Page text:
The restaurant, known as the Zöld Vadász [Green Hunter], was located on the other side of the grove, in the 1890s it was run by the circus owner Barokaldi. It was demolished in 1925 due to the construction of Kacsóh Pongrác Road. Not far from this, on the corner of Hermina Road and Erzsébet királyné Road, people could enter the Hungária Garden, which also had a huge garden and a popular bowling alley also does not stand today. The Trieszti Nő, on the other hand, is still in the service of hospitality to this day, although its name and the appearance of the building have also changed. The entrance to the classicist-style, ground-floor restaurant was originally opened under a portico crowned with a triangular tympanum. Its name was changed to a Vadászkert [Hunting Garden] in the second half of the 20th century, and today Trófea Grill operates in the building with a new upper floor.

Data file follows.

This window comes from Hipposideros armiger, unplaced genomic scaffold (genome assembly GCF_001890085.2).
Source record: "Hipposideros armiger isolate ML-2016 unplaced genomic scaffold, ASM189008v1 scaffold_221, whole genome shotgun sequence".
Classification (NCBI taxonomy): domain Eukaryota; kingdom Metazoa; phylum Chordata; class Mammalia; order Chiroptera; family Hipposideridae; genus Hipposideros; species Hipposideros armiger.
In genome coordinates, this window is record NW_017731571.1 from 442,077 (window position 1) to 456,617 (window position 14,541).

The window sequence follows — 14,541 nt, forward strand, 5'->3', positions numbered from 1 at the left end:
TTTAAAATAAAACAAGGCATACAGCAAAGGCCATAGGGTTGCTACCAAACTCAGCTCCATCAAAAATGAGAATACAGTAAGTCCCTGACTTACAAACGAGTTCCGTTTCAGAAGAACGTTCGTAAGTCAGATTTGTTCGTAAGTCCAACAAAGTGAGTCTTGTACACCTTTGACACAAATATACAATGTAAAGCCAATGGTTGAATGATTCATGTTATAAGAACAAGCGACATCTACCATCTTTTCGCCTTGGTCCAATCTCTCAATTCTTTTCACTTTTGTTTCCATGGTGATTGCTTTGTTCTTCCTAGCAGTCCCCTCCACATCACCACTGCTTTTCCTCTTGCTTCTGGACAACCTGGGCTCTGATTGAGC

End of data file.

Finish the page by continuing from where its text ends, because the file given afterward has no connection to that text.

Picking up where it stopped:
The Wampetics restaurant in the first half of the 1890s (Source: Hungarian Museum of Trade and Tourism)

Gundel, arguably the most famous restaurant in Városliget, also welcomes guests to this day. In its place, in the end of the 1860s, the restaurant of János Klemens operated, who rented the building with a tympanum resembling a rural classicist mansion from the Zoo. There was a great turning point in 1889, when Ferenc Wampetics took over its operation and flourished into the most upscale restaurant of his time. An omnibus transported guests from the inner city, who were greeted by cheerful music. In the highly successful operetta Béla Zerkovitz's Csókos asszony, the well-known hit Éjjel az omnibusz tetején [Night at the Top of the Omnibus], which evokes the atmosphere of the Liget, it is sang: "The band played in Wampetics ”. But it was also popular to listen to the song "A Wampeticsba járok vacsorázni és hallgatom a katonazenét" [“I’m Going to Wampetics for Dinner and Listening to Military Music”].